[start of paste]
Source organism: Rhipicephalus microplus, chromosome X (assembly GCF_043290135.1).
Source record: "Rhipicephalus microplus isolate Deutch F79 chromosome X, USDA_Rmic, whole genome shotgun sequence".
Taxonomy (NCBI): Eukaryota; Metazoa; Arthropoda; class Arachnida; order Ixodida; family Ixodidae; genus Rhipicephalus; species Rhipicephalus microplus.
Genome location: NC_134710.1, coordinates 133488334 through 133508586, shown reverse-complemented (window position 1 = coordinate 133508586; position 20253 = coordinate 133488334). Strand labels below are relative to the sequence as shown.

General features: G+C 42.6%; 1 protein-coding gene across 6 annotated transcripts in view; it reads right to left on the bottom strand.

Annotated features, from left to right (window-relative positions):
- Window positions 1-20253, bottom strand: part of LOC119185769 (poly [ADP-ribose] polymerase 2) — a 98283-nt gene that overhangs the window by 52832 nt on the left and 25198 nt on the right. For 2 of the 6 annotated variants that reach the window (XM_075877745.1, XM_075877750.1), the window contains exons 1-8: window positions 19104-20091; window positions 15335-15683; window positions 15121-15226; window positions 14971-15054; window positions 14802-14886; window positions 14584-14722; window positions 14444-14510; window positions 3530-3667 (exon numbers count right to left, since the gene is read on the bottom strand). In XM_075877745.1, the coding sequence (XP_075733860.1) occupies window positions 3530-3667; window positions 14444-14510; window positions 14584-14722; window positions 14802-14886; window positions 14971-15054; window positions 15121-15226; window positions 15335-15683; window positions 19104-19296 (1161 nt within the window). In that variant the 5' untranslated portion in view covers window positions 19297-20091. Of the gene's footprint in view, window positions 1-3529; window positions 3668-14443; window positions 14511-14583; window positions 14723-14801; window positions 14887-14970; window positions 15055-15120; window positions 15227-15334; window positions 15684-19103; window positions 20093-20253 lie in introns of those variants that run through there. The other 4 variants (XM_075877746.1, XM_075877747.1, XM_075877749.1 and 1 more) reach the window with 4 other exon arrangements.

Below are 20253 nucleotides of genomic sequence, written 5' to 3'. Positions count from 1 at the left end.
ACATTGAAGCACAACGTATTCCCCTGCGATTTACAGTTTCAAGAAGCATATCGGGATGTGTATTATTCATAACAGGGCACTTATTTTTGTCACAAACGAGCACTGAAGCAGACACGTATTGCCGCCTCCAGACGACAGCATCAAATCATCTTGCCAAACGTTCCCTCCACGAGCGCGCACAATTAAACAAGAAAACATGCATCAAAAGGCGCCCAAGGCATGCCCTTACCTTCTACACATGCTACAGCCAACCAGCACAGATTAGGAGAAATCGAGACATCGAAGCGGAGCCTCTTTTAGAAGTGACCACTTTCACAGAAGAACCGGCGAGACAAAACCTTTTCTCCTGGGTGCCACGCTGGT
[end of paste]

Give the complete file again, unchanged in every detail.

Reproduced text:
Source organism: Rhipicephalus microplus, chromosome X (assembly GCF_043290135.1).
Source record: "Rhipicephalus microplus isolate Deutch F79 chromosome X, USDA_Rmic, whole genome shotgun sequence".
Taxonomy (NCBI): Eukaryota; Metazoa; Arthropoda; class Arachnida; order Ixodida; family Ixodidae; genus Rhipicephalus; species Rhipicephalus microplus.
Genome location: NC_134710.1, coordinates 133488334 through 133508586, shown reverse-complemented (window position 1 = coordinate 133508586; position 20253 = coordinate 133488334). Strand labels below are relative to the sequence as shown.

General features: G+C 42.6%; 1 protein-coding gene across 6 annotated transcripts in view; it reads right to left on the bottom strand.

Annotated features, from left to right (window-relative positions):
- Window positions 1-20253, bottom strand: part of LOC119185769 (poly [ADP-ribose] polymerase 2) — a 98283-nt gene that overhangs the window by 52832 nt on the left and 25198 nt on the right. For 2 of the 6 annotated variants that reach the window (XM_075877745.1, XM_075877750.1), the window contains exons 1-8: window positions 19104-20091; window positions 15335-15683; window positions 15121-15226; window positions 14971-15054; window positions 14802-14886; window positions 14584-14722; window positions 14444-14510; window positions 3530-3667 (exon numbers count right to left, since the gene is read on the bottom strand). In XM_075877745.1, the coding sequence (XP_075733860.1) occupies window positions 3530-3667; window positions 14444-14510; window positions 14584-14722; window positions 14802-14886; window positions 14971-15054; window positions 15121-15226; window positions 15335-15683; window positions 19104-19296 (1161 nt within the window). In that variant the 5' untranslated portion in view covers window positions 19297-20091. Of the gene's footprint in view, window positions 1-3529; window positions 3668-14443; window positions 14511-14583; window positions 14723-14801; window positions 14887-14970; window positions 15055-15120; window positions 15227-15334; window positions 15684-19103; window positions 20093-20253 lie in introns of those variants that run through there. The other 4 variants (XM_075877746.1, XM_075877747.1, XM_075877749.1 and 1 more) reach the window with 4 other exon arrangements.

Below are 20253 nucleotides of genomic sequence, written 5' to 3'. Positions count from 1 at the left end.
ACATTGAAGCACAACGTATTCCCCTGCGATTTACAGTTTCAAGAAGCATATCGGGATGTGTATTATTCATAACAGGGCACTTATTTTTGTCACAAACGAGCACTGAAGCAGACACGTATTGCCGCCTCCAGACGACAGCATCAAATCATCTTGCCAAACGTTCCCTCCACGAGCGCGCACAATTAAACAAGAAAACATGCATCAAAAGGCGCCCAAGGCATGCCCTTACCTTCTACACATGCTACAGCCAACCAGCACAGATTAGGAGAAATCGAGACATCGAAGCGGAGCCTCTTTTAGAAGTGACCACTTTCACAGAAGAACCGGCGAGACAAAACCTTTTCTCCTGGGTGCCACGCTGGT